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Grant I've always been a proponent of people starting in slower classes. My knowledge is 15 yrs old at this point but for motorcycle road racing you couldn't just show up and run a 1000cc bike. With that said I must disagree about $1800 worth if stuff in a $4000 car , this is situation with my road race car which is an 85HP wonder. The infamous Earnhart incident was something like a 62 mph frontal impact.So seeing as the 85 HP wonder will do 85-90 I figured better safe than sorry. As an organizer I'm all for slower cars for newbies but I'm also for all the gear as well.
Jens I'm not very detail oriented but wasn't a basil skull fracture listed in the Lovell incident?? I think bringing the speeds down is a good idea but you still need the latest gear.
I'd be interested to hear some proposals on how to slow the cars.
And for the record even when I road raced bikes I never bought into the whole element of danger is exciting , I enjoy racing and it happens to be dangerous......the danger doesn't add anything for me.

Tom
 

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Discussion Starter #16
> Jens I'm not very detail oriented but wasn't a basil skull
>fracture listed in the Lovell incident??

I don't know. The only rumor (and I stress RUMOR) I heard was they crashed into a tree sideways at high speed. I have no idea what killed them... it was, and apparently still is, a secret.

> I'd be interested to hear some proposals on how to slow the
>cars.

I would START with requiring all cars to be 100% compliant with federal emissions regulations. I would not allow any modifications to the engine and fuel systems other than safety equipment such as fuel cells. That would be a starting point.
 

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not that simple...

Jens,
I'm not arguing, just pointing out something I know from the years.
If you haven't followed the thread about the Canadian Team Suzukis, you can find it at:
http://www.specialstage.com/dc/dcboard.php?az=show_topic&forum=223&topic_id=6700&mesg_id=6700&page=

What is happening there is that two of the fastest rally drivers in NA are running Production cars with one-wheel-peel and right around 100HP.
(Bill Bacon claims 103)
The cars aren't "Matt Iorio" quick, but quick enough on stage to make all that safety stuff a good idea.
They are tough, never break and run and run.
Now, Bill says racing Frank in a similar (I won't say identical) car has raised his performance but also his crash rate - and Bill is not a crasher. (Most have been small offs that bent a fender and slowed him a minute or two and thus, made him a "loser").
Picture a field of 50 Suzuki Swift+ cars and a bunch of Yahoos with nowhere near Bill's talent and background trying to match Frank's times.
After that, you'll wish they had cars that'd scare them into braking for turns, having excuses for lifting and have mechanical issues that give their owners a convienient reason for why they aren't competitive.
IMO, having a bunch of dissimilar cars and many classes has made the NA sport slower and safer by not directly comparing ability and allowing everyone a great excuse for going less than 90%.

As usual, be careful what you ask for, it may make things worse.

rz

BTW,
The idea that learning to drive competitively in an underpowered, traction-reduced car in-between trees, for hours on end with a buddy alongside is flawed too. With good instruction and supervised practice, a well-prepared and sorted 4WD turbo car is a bunch safer than a home-made, untested, backyard project with junkyard parts and unskilled fabrication no matter what the HP.
rz again
 

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"...Slows down the majority of at-risk competitors and requires some real experience before you can go all out. Also lowers the initial cost to enter the sport by not requiring Hans, expensive seats, and huge maintenance costs associated with 4 driven wheels and a turbo. And would lead to better drivers in the National series and the Regional series and thus, a more exciting and competitive sport..."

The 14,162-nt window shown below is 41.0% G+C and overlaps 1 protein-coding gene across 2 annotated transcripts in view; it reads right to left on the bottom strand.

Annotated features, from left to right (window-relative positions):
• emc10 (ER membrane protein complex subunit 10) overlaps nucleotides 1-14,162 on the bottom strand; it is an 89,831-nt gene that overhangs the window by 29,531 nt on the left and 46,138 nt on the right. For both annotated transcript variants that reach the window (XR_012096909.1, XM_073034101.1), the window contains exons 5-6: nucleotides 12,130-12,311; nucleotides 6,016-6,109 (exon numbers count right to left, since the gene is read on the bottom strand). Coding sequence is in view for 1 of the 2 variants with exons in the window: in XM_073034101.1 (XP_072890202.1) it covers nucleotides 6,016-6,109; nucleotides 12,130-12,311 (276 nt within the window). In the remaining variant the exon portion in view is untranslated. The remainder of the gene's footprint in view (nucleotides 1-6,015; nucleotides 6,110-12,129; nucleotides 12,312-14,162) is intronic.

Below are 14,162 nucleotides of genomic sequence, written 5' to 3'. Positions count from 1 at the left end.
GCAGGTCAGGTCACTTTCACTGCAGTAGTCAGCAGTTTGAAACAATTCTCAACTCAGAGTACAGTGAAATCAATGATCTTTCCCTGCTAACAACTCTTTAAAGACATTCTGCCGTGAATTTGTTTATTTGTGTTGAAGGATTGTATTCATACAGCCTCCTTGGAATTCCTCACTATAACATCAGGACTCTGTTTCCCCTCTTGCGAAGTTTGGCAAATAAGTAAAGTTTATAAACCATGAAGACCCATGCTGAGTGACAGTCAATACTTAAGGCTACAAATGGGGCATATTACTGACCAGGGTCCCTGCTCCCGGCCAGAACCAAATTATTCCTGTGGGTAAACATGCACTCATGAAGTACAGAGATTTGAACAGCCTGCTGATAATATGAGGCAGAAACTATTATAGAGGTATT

Safety gear is important no matter whether you're driving a $150K GpN Subaudibishi, a Gp5 SRT4MustangXratty, a "simple" AWD 2.2 Subaru, or a beater $4000 GolfNeonSentra. Any one of them can go plenty fast enough so that when you lose it, that tree is gonna HURT.

Talk of "slowing the cars down" is fine, but whatever you're driving thru the forest as fast as you dare to go is sooner or later going to need some serious safety gear for the people involved.

Any sport where speed is the deciding factor is going to prompt normally sane humans to make less-than-sane choices. Has anybody ever figured a way around this yet?

If I FEEL safer (and esp if I AM safer), I'm gonna go fastAr. I don't WANT to crash, but need to be ready if I do. Simple equation.

DG


"...Embrace loose gravel, beware big trees..."
 

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codriveur
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First of all, I'm not a kiddie.

Second I accept the risk and costs involved. It's about cost effectiveness/acceptance. (Similarly I do not feel Broadway or anything @ Lincoln Center is cost effective so although I want to go, I don't and I don't complain about the good old days before Perlman and Broderick (Spitzner to you) That's why I rally and well, you used to.

Third majority rules, I like silly suits for the safety reason (plus I look damn good to the women in my life) and enough others don't seem to mind so they are in. Deal my elder with the new reality.

Fourth I hit a large still healthy oak @ 70+ did I get basal seperation, no. But, the transmission and fluid within hit my leg, my sternum, ribs, one arm, lungs all had impact related injuries. I wish to god I had more than seat belts and bags. If that fluid lit up I would have likely have panicked and not have had time to get out. A silly suit would have helped keep me focused on the fact I had time if it happened.

Lastly, did you really stop because of the rules, cost & and the politics?

Speed and innovation are inevitable, the rule makers will always slow the cars down.

Bernie
 

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don't cut
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Jens,
I think both Lovell and Freeman suffered that in addition to multiple other injuries. Also Woolf and Whitacker. And there was also another rallyist killed in 1984 that may have had a neck injury. The question you want to ask, have there been any rallyists killed by neck fracture that could have been saved by a HANS device. Since all the crashes that have claimed lives in rally in the US were very violent, and also very rare, the answer is probably not. Have there been any crashes since where the people who rode through them attribute their relative lack of injury to wearing the HANS device? Yes.

And by the way, putting a fuel cell in a car with absolutely no other modifications is a violation of the pollution rules for that car unless the fuel cell has a C.A.R.B. certificate.

Also putting a 5 (or 6 or 7) point seat belt in a car is a violation of Federal safety regulations and renders a car unsafe for use on the public streets.
Richard